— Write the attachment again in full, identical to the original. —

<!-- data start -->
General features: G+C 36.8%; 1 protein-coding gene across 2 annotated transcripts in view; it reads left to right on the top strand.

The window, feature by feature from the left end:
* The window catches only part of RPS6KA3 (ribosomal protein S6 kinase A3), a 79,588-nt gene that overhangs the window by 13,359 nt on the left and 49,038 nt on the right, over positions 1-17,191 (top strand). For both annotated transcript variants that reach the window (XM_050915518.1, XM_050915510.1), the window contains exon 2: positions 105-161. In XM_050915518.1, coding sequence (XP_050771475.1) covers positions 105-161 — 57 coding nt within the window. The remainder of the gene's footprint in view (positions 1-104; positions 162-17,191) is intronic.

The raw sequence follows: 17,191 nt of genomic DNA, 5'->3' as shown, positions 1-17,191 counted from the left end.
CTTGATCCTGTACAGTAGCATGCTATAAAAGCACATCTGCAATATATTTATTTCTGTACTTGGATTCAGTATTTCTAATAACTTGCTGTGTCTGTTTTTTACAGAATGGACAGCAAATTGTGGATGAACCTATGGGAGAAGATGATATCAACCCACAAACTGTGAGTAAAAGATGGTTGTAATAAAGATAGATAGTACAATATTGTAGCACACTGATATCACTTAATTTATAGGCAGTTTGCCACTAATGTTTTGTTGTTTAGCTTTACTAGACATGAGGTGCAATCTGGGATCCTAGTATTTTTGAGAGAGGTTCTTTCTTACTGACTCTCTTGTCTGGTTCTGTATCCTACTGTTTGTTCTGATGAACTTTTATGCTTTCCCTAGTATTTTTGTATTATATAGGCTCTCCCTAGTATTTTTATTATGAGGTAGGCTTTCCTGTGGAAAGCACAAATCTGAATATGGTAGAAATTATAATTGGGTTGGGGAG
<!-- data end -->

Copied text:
General features: G+C 36.8%; 1 protein-coding gene across 2 annotated transcripts in view; it reads left to right on the top strand.

The window, feature by feature from the left end:
* The window catches only part of RPS6KA3 (ribosomal protein S6 kinase A3), a 79,588-nt gene that overhangs the window by 13,359 nt on the left and 49,038 nt on the right, over positions 1-17,191 (top strand). For both annotated transcript variants that reach the window (XM_050915518.1, XM_050915510.1), the window contains exon 2: positions 105-161. In XM_050915518.1, coding sequence (XP_050771475.1) covers positions 105-161 — 57 coding nt within the window. The remainder of the gene's footprint in view (positions 1-104; positions 162-17,191) is intronic.

The raw sequence follows: 17,191 nt of genomic DNA, 5'->3' as shown, positions 1-17,191 counted from the left end.
CTTGATCCTGTACAGTAGCATGCTATAAAAGCACATCTGCAATATATTTATTTCTGTACTTGGATTCAGTATTTCTAATAACTTGCTGTGTCTGTTTTTTACAGAATGGACAGCAAATTGTGGATGAACCTATGGGAGAAGATGATATCAACCCACAAACTGTGAGTAAAAGATGGTTGTAATAAAGATAGATAGTACAATATTGTAGCACACTGATATCACTTAATTTATAGGCAGTTTGCCACTAATGTTTTGTTGTTTAGCTTTACTAGACATGAGGTGCAATCTGGGATCCTAGTATTTTTGAGAGAGGTTCTTTCTTACTGACTCTCTTGTCTGGTTCTGTATCCTACTGTTTGTTCTGATGAACTTTTATGCTTTCCCTAGTATTTTTGTATTATATAGGCTCTCCCTAGTATTTTTATTATGAGGTAGGCTTTCCTGTGGAAAGCACAAATCTGAATATGGTAGAAATTATAATTGGGTTGGGGAG